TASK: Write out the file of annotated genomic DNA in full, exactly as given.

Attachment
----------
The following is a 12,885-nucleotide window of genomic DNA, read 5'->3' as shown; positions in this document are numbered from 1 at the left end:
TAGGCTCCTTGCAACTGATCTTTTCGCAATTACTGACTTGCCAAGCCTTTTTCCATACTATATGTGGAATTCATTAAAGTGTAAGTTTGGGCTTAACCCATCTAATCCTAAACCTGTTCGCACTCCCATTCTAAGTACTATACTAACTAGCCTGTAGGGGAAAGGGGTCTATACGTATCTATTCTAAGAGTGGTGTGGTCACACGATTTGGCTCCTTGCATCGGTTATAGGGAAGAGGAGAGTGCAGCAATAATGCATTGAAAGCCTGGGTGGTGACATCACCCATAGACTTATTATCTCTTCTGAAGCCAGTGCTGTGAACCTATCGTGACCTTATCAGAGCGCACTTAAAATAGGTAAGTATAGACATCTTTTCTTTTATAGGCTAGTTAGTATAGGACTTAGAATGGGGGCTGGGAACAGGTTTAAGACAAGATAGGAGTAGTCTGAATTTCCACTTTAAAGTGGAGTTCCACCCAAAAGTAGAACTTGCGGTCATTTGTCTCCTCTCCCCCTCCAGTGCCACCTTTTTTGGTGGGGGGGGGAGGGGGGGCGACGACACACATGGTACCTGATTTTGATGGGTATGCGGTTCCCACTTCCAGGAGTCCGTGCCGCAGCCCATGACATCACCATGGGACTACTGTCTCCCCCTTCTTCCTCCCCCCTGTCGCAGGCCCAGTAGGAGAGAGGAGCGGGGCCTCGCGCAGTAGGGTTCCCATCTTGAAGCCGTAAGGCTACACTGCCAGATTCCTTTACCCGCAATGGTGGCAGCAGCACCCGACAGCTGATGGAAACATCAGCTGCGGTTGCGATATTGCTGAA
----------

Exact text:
The following is a 12,885-nucleotide window of genomic DNA, read 5'->3' as shown; positions in this document are numbered from 1 at the left end:
TAGGCTCCTTGCAACTGATCTTTTCGCAATTACTGACTTGCCAAGCCTTTTTCCATACTATATGTGGAATTCATTAAAGTGTAAGTTTGGGCTTAACCCATCTAATCCTAAACCTGTTCGCACTCCCATTCTAAGTACTATACTAACTAGCCTGTAGGGGAAAGGGGTCTATACGTATCTATTCTAAGAGTGGTGTGGTCACACGATTTGGCTCCTTGCATCGGTTATAGGGAAGAGGAGAGTGCAGCAATAATGCATTGAAAGCCTGGGTGGTGACATCACCCATAGACTTATTATCTCTTCTGAAGCCAGTGCTGTGAACCTATCGTGACCTTATCAGAGCGCACTTAAAATAGGTAAGTATAGACATCTTTTCTTTTATAGGCTAGTTAGTATAGGACTTAGAATGGGGGCTGGGAACAGGTTTAAGACAAGATAGGAGTAGTCTGAATTTCCACTTTAAAGTGGAGTTCCACCCAAAAGTAGAACTTGCGGTCATTTGTCTCCTCTCCCCCTCCAGTGCCACCTTTTTTGGTGGGGGGGGGAGGGGGGGCGACGACACACATGGTACCTGATTTTGATGGGTATGCGGTTCCCACTTCCAGGAGTCCGTGCCGCAGCCCATGACATCACCATGGGACTACTGTCTCCCCCTTCTTCCTCCCCCCTGTCGCAGGCCCAGTAGGAGAGAGGAGCGGGGCCTCGCGCAGTAGGGTTCCCATCTTGAAGCCGTAAGGCTACACTGCCAGATTCCTTTACCCGCAATGGTGGCAGCAGCACCCGACAGCTGATGGAAACATCAGCTGCGGTTGCGATATTGCTGAA